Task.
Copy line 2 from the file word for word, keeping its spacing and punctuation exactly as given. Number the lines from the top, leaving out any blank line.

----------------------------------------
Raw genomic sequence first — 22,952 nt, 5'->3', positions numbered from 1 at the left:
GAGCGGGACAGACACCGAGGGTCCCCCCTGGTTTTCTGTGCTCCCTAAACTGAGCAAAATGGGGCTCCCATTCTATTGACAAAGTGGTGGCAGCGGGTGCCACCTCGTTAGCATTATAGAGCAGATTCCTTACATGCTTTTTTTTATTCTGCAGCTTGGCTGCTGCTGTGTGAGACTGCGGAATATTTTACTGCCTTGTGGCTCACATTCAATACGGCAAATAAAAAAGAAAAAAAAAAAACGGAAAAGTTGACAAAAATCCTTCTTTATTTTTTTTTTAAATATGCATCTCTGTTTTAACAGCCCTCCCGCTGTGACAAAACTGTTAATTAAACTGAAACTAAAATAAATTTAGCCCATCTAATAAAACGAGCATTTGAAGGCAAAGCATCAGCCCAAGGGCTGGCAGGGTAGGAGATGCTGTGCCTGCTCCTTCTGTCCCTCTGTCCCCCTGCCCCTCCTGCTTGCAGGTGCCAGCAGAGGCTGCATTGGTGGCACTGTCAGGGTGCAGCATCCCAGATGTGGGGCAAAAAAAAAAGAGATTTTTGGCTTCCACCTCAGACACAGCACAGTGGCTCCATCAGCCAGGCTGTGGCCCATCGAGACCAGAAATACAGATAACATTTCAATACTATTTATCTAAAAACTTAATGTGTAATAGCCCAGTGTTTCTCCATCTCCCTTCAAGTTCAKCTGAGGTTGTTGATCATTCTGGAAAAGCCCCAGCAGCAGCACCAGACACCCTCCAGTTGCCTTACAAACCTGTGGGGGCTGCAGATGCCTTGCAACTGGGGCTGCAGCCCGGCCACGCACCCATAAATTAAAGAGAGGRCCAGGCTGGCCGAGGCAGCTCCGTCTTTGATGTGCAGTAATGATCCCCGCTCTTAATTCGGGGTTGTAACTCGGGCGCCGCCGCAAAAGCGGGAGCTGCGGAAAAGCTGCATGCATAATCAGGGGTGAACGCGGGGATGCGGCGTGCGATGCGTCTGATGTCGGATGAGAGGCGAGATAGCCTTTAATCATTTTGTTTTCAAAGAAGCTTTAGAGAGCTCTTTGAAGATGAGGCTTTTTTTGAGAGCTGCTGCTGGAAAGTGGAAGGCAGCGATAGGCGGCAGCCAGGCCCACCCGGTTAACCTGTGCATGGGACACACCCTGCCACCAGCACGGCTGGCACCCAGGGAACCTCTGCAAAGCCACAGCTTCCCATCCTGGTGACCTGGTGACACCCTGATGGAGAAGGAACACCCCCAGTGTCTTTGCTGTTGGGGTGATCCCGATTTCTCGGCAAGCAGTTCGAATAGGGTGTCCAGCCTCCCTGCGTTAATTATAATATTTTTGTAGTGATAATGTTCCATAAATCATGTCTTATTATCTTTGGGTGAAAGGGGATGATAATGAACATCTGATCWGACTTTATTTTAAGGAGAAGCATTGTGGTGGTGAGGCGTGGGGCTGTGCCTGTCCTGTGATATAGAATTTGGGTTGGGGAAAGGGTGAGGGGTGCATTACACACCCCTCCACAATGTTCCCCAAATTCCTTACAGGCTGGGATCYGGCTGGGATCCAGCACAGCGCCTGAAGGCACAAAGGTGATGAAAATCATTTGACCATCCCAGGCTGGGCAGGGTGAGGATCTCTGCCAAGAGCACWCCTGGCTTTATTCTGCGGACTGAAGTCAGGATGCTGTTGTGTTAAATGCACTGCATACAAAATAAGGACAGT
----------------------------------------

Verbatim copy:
GAGCGGGACAGACACCGAGGGTCCCCCCTGGTTTTCTGTGCTCCCTAAACTGAGCAAAATGGGGCTCCCATTCTATTGACAAAGTGGTGGCAGCGGGTGCCACCTCGTTAGCATTATAGAGCAGATTCCTTACATGCTTTTTTTTATTCTGCAGCTTGGCTGCTGCTGTGTGAGACTGCGGAATATTTTACTGCCTTGTGGCTCACATTCAATACGGCAAATAAAAAAGAAAAAAAAAAAACGGAAAAGTTGACAAAAATCCTTCTTTATTTTTTTTTTAAATATGCATCTCTGTTTTAACAGCCCTCCCGCTGTGACAAAACTGTTAATTAAACTGAAACTAAAATAAATTTAGCCCATCTAATAAAACGAGCATTTGAAGGCAAAGCATCAGCCCAAGGGCTGGCAGGGTAGGAGATGCTGTGCCTGCTCCTTCTGTCCCTCTGTCCCCCTGCCCCTCCTGCTTGCAGGTGCCAGCAGAGGCTGCATTGGTGGCACTGTCAGGGTGCAGCATCCCAGATGTGGGGCAAAAAAAAAAGAGATTTTTGGCTTCCACCTCAGACACAGCACAGTGGCTCCATCAGCCAGGCTGTGGCCCATCGAGACCAGAAATACAGATAACATTTCAATACTATTTATCTAAAAACTTAATGTGTAATAGCCCAGTGTTTCTCCATCTCCCTTCAAGTTCAKCTGAGGTTGTTGATCATTCTGGAAAAGCCCCAGCAGCAGCACCAGACACCCTCCAGTTGCCTTACAAACCTGTGGGGGCTGCAGATGCCTTGCAACTGGGGCTGCAGCCCGGCCACGCACCCATAAATTAAAGAGAGGRCCAGGCTGGCCGAGGCAGCTCCGTCTTTGATGTGCAGTAATGATCCCCGCTCTTAATTCGGGGTTGTAACTCGGGCGCCGCCGCAAAAGCGGGAGCTGCGGAAAAGCTGCATGCATAATCAGGGGTGAACGCGGGGATGCGGCGTGCGATGCGTCTGATGTCGGATGAGAGGCGAGATAGCCTTTAATCATTTTGTTTTCAAAGAAGCTTTAGAGAGCTCTTTGAAGATGAGGCTTTTTTTGAGAGCTGCTGCTGGAAAGTGGAAGGCAGCGATAGGCGGCAGCCAGGCCCACCCGGTTAACCTGTGCATGGGACACACCCTGCCACCAGCACGGCTGGCACCCAGGGAACCTCTGCAAAGCCACAGCTTCCCATCCTGGTGACCTGGTGACACCCTGATGGAGAAGGAACACCCCCAGTGTCTTTGCTGTTGGGGTGATCCCGATTTCTCGGCAAGCAGTTCGAATAGGGTGTCCAGCCTCCCTGCGTTAATTATAATATTTTTGTAGTGATAATGTTCCATAAATCATGTCTTATTATCTTTGGGTGAAAGGGGATGATAATGAACATCTGATCWGACTTTATTTTAAGGAGAAGCATTGTGGTGGTGAGGCGTGGGGCTGTGCCTGTCCTGTGATATAGAATTTGGGTTGGGGAAAGGGTGAGGGGTGCATTACACACCCCTCCACAATGTTCCCCAAATTCCTTACAGGCTGGGATCYGGCTGGGATCCAGCACAGCGCCTGAAGGCACAAAGGTGATGAAAATCATTTGACCATCCCAGGCTGGGCAGGGTGAGGATCTCTGCCAAGAGCACWCCTGGCTTTATTCTGCGGACTGAAGTCAGGATGCTGTTGTGTTAAATGCACTGCATACAAAATAAGGACAGT